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Thank A National Park Ranger on July 29


If you find yourself in a national park on July 29, take a minute to thank a ranger for the services they provide throughout the year.

Thank A Ranger Day was initiated back in 2006 by and in memory of Jeff Christensen, a ranger at Rocky Mountain National Park who died in a fall on July 29, 2005, while on a backcountry patrol.

As Aaron Deschane, the force behind the day of appreciation, explains, "we want to spread the word about Thank A Ranger Day so that others can join in and thank rangers in any of the national parks. We do this to show our appreciation for their service that may be overlooked and many times under appreciated."

Rangers in the National Park System do big things, such as saving lives during search-and-rescue missions, and little things, such as offering directions, answering questions, and lending a helping hand when you most need it. They show up for interpretive programs, work late to provide insightful campfire programs, and spend days and at times weeks in the backcountry on patrol or conducting research.

You can join in the celebration either by thanking a ranger you see in the parks, or simply by sending a thank-you card to your favorite national park.


The people who serve as park rangers, by and large, come from very recognizable backgrounds. These folks shop at Costco, eat balogna and cheese sandwiches, and often look for bargains on-line. Yet, when they put on the uniform, they often-times become something more. They become a special brand of public servant, able to serve the visitor with a myriad of skills and services. Park rangers give straight advice, offer a helpful hint, or remind someone of a rule. Park rangers also represent the National Parks, because without them, they would not be the National Parks.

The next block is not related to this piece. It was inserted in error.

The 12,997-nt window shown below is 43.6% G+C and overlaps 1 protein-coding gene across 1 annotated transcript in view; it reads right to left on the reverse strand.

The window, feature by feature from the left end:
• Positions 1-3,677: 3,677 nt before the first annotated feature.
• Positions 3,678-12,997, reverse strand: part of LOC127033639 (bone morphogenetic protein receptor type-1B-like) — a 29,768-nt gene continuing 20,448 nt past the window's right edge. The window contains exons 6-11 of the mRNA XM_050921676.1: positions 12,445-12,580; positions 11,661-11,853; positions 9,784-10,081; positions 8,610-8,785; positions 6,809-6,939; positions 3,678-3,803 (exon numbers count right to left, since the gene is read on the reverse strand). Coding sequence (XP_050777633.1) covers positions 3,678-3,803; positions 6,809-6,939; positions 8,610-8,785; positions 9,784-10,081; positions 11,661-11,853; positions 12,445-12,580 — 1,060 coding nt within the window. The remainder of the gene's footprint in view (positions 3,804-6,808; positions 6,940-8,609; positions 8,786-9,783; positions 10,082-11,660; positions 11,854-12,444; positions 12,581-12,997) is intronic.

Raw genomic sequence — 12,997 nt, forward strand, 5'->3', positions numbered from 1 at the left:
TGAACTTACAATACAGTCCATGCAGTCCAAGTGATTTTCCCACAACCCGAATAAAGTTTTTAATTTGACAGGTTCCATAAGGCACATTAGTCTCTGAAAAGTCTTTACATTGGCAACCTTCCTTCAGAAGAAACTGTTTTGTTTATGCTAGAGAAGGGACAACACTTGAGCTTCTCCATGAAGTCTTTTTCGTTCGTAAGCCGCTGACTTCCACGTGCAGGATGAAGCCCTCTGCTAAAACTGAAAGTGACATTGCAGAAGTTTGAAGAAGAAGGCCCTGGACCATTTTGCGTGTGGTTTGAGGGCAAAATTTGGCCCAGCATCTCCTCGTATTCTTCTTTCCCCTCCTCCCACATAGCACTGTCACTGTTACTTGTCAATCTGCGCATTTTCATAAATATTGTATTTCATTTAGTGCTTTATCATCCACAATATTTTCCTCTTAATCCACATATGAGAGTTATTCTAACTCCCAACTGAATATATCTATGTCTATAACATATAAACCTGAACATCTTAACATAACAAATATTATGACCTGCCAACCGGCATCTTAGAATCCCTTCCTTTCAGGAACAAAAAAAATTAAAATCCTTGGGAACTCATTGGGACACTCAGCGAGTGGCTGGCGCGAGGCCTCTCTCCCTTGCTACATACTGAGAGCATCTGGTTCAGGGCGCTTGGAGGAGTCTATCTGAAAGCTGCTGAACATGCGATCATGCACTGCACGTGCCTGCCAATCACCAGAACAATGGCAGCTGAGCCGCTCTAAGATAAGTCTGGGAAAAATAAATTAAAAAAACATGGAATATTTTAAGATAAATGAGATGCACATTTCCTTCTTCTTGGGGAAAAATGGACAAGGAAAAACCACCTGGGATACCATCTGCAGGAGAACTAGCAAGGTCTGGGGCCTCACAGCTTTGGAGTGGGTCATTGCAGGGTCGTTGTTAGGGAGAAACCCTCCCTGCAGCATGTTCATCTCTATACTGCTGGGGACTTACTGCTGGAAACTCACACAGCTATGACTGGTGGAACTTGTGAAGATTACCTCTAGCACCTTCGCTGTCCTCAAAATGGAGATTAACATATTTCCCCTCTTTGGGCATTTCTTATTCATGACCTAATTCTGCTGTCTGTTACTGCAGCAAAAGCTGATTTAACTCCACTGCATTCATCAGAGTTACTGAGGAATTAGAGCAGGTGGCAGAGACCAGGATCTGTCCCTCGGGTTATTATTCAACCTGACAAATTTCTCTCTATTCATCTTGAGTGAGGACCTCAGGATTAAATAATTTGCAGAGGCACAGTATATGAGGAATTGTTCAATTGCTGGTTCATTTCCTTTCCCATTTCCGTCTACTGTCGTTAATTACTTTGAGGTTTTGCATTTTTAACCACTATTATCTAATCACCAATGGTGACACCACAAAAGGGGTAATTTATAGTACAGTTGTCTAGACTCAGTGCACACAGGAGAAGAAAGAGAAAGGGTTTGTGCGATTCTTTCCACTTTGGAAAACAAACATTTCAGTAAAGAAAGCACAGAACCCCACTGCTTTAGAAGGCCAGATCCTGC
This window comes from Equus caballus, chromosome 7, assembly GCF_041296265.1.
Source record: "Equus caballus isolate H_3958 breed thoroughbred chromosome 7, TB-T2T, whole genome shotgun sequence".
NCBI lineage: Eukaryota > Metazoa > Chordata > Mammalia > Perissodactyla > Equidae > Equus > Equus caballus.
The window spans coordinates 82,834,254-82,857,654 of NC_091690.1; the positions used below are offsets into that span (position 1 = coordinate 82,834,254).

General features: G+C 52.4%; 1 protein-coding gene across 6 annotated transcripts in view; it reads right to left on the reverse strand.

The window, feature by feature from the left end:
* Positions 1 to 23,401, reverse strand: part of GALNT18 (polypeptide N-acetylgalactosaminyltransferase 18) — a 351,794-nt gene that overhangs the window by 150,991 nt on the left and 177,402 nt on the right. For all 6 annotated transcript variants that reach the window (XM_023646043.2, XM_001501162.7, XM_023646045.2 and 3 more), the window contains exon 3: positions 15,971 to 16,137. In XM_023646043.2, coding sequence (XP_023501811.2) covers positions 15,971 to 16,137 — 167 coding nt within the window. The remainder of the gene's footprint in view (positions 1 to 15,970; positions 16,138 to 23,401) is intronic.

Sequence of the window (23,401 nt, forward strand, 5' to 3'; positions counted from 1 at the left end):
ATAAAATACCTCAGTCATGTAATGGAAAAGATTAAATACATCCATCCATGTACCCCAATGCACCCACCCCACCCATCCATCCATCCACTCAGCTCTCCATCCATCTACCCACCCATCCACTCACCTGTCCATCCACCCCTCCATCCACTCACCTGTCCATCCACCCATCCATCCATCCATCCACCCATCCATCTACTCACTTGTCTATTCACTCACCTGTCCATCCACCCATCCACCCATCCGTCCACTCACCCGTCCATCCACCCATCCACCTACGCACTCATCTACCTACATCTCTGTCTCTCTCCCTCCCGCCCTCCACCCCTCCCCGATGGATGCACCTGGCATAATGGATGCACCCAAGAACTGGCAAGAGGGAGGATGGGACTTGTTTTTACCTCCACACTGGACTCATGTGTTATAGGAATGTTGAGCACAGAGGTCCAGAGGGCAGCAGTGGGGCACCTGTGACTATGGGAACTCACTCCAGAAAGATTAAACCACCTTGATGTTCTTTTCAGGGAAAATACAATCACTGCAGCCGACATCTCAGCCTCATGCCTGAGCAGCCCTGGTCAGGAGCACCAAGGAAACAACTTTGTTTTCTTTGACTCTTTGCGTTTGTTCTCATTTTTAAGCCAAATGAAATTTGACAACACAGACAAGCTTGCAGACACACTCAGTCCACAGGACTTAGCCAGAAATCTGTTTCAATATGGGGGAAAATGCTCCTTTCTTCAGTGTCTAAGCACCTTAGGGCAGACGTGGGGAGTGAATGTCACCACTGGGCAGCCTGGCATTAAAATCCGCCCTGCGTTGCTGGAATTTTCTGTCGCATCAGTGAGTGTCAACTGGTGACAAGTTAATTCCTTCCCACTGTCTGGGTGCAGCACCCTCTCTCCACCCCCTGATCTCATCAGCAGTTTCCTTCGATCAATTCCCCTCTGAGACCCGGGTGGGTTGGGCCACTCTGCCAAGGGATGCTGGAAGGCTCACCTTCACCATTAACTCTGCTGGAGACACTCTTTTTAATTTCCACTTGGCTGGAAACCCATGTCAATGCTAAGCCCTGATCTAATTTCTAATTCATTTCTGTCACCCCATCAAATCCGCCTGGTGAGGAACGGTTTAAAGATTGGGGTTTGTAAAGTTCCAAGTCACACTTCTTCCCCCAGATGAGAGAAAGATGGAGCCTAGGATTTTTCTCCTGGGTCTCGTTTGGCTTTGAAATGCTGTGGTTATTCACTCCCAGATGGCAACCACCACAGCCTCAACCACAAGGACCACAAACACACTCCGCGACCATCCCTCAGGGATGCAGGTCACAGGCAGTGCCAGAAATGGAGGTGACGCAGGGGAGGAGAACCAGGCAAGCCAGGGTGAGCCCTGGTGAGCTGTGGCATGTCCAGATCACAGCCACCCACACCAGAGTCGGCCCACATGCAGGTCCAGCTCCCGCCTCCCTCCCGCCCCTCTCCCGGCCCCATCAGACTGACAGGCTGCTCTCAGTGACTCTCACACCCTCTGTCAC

Ben Lord

As a volunteer at two urban parks, I'd also like to give a shout-out to the rangers who so ably manage the special challenges of working at our historical parks and monuments in city or suburban settings. I'm continually impressed by the sheer volume of information they convey about the site's history AND the surrounding city, all while keeping their patience with very basic questions and handling the occasional 'crazy.' They're are the primary links that help us all understand why our parks are so important, and help engender the sense of ownership and stewardship we should all feel toward preserving these vital resources.

Thanks to all who wear the hat!

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